Good Old Days Newsletter
|In the Good Old Days||'Til Next Time|
#1. Which of the following were approved table manners at the first Thanksgiving:
a) To eat with your hands
#2. I have been trying to remember a song that my mother sang to me when I was little. The only verse I know is: "A tiny turned-up nose, Two cheeks just like a rose, That little girl of mine." -- Carolyn B.
When I was a youngster, I had a terrible time remembering if Thanksgiving fell on the fourth Thursday of November or the last Thursday of November. I still have to look at the calendar if there are five Thursdays in the month, like in November of this year.
You might think that's silly, but hear me out.
Thanksgiving commemorates the feast set by the pilgrims for the survivors of the first year at the Plymouth colony and their new friends, the Wampanoag tribe of Native Americans. We don't know the date of that first Thanksgiving, which actually lasted three days. AmericanHistory.about.com says the date could have been between September 21 and November 9. To view that information, click here.
We do know the feast occurred before Dec. 12, 1621, because we have a letter written from Edward Winslow, one of the settlers, to a friend in England describing the colony and its festive observance earlier in the autumn. You can read the entire context of that letter by clicking here.
Abraham Lincoln made the first presidential proclamation of Thanksgiving Day in 1863, occurring on the last Thursday of November. That's how the Thanksgiving holiday traditionally came to be observed, but it was proclaimed so each year by the sitting president.
Then came the Great Depression and the presidency of Franklin Delano Roosevelt. In 1939, the last Thursday fell on November 30. Retailers, already hit hard by the Depression, petitioned FDR to move Thanksgiving from its traditional observance on the last Thursday of the month to the fourth Thursday. They noted that, without such a move, there would only be 24 shopping days from the day after Thanksgiving until Christmas -- and they needed all the business they could muster.
This wasn't the first time such a request had been made of President Roosevelt. Thanksgiving 1933 had likewise fallen on November 30, but FDR had refused to alter the traditional date. But in 1939, he acquiesced and proclaimed that Thanksgiving would be observed on the federal level on November 23 of that year.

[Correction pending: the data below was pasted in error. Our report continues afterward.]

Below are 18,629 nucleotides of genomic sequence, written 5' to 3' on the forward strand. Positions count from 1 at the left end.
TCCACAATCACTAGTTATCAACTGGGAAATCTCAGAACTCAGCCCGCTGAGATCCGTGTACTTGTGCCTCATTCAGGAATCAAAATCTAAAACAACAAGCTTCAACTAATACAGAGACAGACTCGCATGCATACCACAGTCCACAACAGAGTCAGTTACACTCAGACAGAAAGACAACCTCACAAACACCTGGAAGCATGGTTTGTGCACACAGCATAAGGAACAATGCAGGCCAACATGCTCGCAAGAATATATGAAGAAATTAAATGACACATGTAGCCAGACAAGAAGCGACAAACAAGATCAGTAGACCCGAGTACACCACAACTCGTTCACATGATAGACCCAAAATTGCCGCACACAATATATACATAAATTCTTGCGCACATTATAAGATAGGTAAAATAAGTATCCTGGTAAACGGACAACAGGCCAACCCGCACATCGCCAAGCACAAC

Of course, this sent shock waves through the country. While it did, indeed, give stores an extra week of sales before Christmas, many Americans were miffed at the change. Also, many states didn't change the date, and many businesses didn't either. Some families were caught in between, with some family members getting November 23 off from work while others were granted holiday leave a week later.
Shelby O. Bennett of Shinnston, W.Va., was among those who wrote to FDR, protesting the change. Satirically, on Aug. 15, 1939, he wrote:
I see by the paper this morning where you want to change Thanksgiving Day to November 23 of which I heartily approve. Thanks.
Now, there are some things that I would like done and would appreciate your approval:
- Have Sunday changed to Wednesday;
- Have Mondays to be Christmas;
- Have it strictly against the Will of God to work on Tuesday;
- Have Thursday to be Pay Day with time and one-half for overtime;
- Require everyone to take Friday and Saturday off for a fishing trip down the Potomac.
With these in view and hoping you will give me some consideration at your next Congress, I remain,
Yours very truly,
Shelby O. Bennett
Public outcry didn't deter the president. Then, on Dec. 26, 1941, Congress passed a law decreeing the observance of Thanksgiving to always be on the fourth Thursday of November. So, when five Thursdays happened again in 1944, there was no confusion.
But, at least for me, every time the question comes up -- "Is Thanksgiving on the fourth Thursday or the last Thursday of November?" -- I have to consult a calendar. Just a bit of confusion left for some of us from the day.
#1. The answer is D. All of these were OK in pilgrim days of the first Thanksgiving. I got this from a Thanksgiving trivia quiz on the Brownielocks.com website. If you would like to take the entire quiz, it's a lot of fun. Click here to navigate to that site.
#2. I have seen many variations of the words to That Little Girl of Mine. In fact, the song has a male counterpart: That Little Boy of Mine. Here is part of the words of one variation of the song: